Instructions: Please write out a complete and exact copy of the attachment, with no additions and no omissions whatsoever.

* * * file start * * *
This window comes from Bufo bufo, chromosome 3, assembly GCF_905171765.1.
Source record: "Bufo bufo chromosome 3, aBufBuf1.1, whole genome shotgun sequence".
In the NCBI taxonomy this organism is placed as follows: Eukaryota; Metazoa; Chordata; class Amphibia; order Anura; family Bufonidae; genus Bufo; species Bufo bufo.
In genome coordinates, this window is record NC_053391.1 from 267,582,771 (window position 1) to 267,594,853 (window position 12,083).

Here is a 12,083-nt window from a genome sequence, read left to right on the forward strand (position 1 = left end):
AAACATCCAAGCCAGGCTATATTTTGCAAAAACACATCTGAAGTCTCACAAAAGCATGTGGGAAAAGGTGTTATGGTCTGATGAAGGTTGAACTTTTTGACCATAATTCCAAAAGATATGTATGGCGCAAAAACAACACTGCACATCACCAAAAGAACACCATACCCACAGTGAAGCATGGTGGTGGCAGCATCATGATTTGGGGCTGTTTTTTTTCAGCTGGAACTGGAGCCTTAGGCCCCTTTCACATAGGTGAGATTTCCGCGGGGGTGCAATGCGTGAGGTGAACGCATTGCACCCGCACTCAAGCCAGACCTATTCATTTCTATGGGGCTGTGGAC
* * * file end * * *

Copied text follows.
This window comes from Bufo bufo, chromosome 3, assembly GCF_905171765.1.
Source record: "Bufo bufo chromosome 3, aBufBuf1.1, whole genome shotgun sequence".
In the NCBI taxonomy this organism is placed as follows: Eukaryota; Metazoa; Chordata; class Amphibia; order Anura; family Bufonidae; genus Bufo; species Bufo bufo.
In genome coordinates, this window is record NC_053391.1 from 267,582,771 (window position 1) to 267,594,853 (window position 12,083).

Here is a 12,083-nt window from a genome sequence, read left to right on the forward strand (position 1 = left end):
AAACATCCAAGCCAGGCTATATTTTGCAAAAACACATCTGAAGTCTCACAAAAGCATGTGGGAAAAGGTGTTATGGTCTGATGAAGGTTGAACTTTTTGACCATAATTCCAAAAGATATGTATGGCGCAAAAACAACACTGCACATCACCAAAAGAACACCATACCCACAGTGAAGCATGGTGGTGGCAGCATCATGATTTGGGGCTGTTTTTTTTCAGCTGGAACTGGAGCCTTAGGCCCCTTTCACATAGGTGAGATTTCCGCGGGGGTGCAATGCGTGAGGTGAACGCATTGCACCCGCACTCAAGCCAGACCTATTCATTTCTATGGGGCTGTGGAC